Acting South Sudan army chief flown to Kenya “unconscious”

April 26, 2018 (JUBA) – South Sudan’s acting army chief of staff, Gen. Gabriel Jok Riak was Thursday flown to Kenya, “unconscious” after he had reportedly complained of chest and stomach discomfort.

JPEG - 18.6 kb
General Gabriel Jok Riak (Getty Image)

Riak was scheduled to accompany the body of late army chief, General James Ajongo Mawut who died last week.

It was not immediately established what caused Riak’s condition, with the military and family sources providing conflicting accounts.

For instance while family members linked it to fatigue following days of continuous engagement without enough rest, military sources who attended to him at the military hospital attributed the cause to food poison, citing complaints about stomach cramps and vomiting.

Riak, an ally of the late Mawut, was one of the top military officers poised to succeed the former army chief of staff who died in Cairo.

Also, being the second the army command structure, many felt Riak would be appointed if President Salva Kiir makes his appointment based on the new army chief from among the high ranking officers.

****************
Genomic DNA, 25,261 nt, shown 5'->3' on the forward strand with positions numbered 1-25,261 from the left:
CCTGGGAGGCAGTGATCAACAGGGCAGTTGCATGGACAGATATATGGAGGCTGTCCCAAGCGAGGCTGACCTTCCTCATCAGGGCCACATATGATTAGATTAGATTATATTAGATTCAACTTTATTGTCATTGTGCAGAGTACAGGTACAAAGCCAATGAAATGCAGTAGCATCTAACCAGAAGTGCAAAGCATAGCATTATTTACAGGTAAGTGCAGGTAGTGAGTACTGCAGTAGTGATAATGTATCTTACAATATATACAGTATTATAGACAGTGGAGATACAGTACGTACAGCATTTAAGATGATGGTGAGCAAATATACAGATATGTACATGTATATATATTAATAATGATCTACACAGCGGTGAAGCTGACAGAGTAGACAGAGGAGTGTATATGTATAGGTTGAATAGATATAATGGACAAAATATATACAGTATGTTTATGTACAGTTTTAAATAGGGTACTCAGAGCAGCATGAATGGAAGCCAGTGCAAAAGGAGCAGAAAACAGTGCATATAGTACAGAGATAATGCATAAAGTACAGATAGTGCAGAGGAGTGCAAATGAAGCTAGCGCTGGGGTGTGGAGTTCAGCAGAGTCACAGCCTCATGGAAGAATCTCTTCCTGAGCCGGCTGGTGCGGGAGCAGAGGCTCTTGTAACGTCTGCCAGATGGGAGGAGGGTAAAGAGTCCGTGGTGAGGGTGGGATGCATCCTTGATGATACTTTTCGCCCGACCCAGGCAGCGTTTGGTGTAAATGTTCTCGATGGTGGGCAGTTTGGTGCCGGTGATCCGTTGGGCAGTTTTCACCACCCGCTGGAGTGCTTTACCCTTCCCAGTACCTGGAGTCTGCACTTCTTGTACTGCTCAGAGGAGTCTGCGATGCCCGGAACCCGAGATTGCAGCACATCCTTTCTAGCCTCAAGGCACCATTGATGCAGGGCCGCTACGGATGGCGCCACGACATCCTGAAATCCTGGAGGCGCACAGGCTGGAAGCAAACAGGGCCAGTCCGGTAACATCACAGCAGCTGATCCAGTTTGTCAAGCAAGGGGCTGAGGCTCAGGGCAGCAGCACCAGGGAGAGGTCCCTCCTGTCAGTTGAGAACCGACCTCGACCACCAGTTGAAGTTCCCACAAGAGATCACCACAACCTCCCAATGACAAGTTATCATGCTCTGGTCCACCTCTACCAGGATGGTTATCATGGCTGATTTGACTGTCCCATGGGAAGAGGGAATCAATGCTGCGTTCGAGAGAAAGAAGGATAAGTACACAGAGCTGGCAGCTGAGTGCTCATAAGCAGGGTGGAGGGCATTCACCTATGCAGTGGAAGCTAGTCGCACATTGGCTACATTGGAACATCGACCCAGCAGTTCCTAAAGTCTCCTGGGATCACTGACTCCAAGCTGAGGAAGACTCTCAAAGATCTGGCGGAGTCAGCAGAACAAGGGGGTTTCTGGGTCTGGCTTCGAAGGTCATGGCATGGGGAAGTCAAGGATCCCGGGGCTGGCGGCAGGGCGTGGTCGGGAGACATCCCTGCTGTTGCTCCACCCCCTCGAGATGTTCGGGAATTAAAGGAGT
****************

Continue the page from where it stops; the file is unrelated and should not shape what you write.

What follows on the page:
In July 2015, the United Nations Security Council imposed travel bans and asset freezes on Riak, among other senior military officers. The move came after the United States Department of the Treasury’s Office of Foreign Assets Control designated for sanctions Riak, who was then commander of Sector One of the South Sudanese military.

The move, it said in a statement, was in accordance with the executive order (E.O.) 13664, authorizing the department to sanction South Sudanese individuals responsible for threatening peace, security, or stability of South Sudan and for expanding or extending the conflict or obstructing peace talks or processes in South Sudan.

Riak was accused of engaging in actions that expand or extend the conflict in South Sudan, or obstructed peace talks or processes, and that he led forces who engaged in actions that expand or extend the conflict in South Sudan, or obstructed peace talks or processes.

He reportedly helped arm and mobilize as many as 1,000 youths to supplement traditional South Sudan army (SPLA) forces, and that he reportedly sought to have tanks repaired and modified for use against the country armed opposition (SPLA-IO) forces allied to rebel leader Riek Machar.

Last year, however, President Kiir promoted Riak to deputy chief of defence forces.

(ST)